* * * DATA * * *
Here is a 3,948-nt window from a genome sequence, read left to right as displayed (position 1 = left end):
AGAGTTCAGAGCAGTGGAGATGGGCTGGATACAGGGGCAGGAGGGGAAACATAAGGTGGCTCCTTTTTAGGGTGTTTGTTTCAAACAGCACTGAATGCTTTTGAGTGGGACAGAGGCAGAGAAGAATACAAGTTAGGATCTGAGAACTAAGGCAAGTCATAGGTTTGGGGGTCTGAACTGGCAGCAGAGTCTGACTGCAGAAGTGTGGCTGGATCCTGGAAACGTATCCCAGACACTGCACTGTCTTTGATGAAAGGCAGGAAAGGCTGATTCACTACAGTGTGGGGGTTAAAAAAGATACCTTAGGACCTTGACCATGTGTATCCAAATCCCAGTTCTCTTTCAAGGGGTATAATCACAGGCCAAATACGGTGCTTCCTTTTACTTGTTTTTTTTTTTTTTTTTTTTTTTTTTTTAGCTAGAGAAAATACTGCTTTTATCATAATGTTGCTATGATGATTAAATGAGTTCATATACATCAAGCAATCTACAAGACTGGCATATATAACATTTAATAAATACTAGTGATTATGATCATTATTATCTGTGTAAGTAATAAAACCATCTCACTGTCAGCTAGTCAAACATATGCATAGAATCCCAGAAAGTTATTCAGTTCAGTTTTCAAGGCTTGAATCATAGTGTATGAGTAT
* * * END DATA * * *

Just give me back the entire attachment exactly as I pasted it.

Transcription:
Here is a 3,948-nt window from a genome sequence, read left to right as displayed (position 1 = left end):
AGAGTTCAGAGCAGTGGAGATGGGCTGGATACAGGGGCAGGAGGGGAAACATAAGGTGGCTCCTTTTTAGGGTGTTTGTTTCAAACAGCACTGAATGCTTTTGAGTGGGACAGAGGCAGAGAAGAATACAAGTTAGGATCTGAGAACTAAGGCAAGTCATAGGTTTGGGGGTCTGAACTGGCAGCAGAGTCTGACTGCAGAAGTGTGGCTGGATCCTGGAAACGTATCCCAGACACTGCACTGTCTTTGATGAAAGGCAGGAAAGGCTGATTCACTACAGTGTGGGGGTTAAAAAAGATACCTTAGGACCTTGACCATGTGTATCCAAATCCCAGTTCTCTTTCAAGGGGTATAATCACAGGCCAAATACGGTGCTTCCTTTTACTTGTTTTTTTTTTTTTTTTTTTTTTTTTTTTAGCTAGAGAAAATACTGCTTTTATCATAATGTTGCTATGATGATTAAATGAGTTCATATACATCAAGCAATCTACAAGACTGGCATATATAACATTTAATAAATACTAGTGATTATGATCATTATTATCTGTGTAAGTAATAAAACCATCTCACTGTCAGCTAGTCAAACATATGCATAGAATCCCAGAAAGTTATTCAGTTCAGTTTTCAAGGCTTGAATCATAGTGTATGAGTAT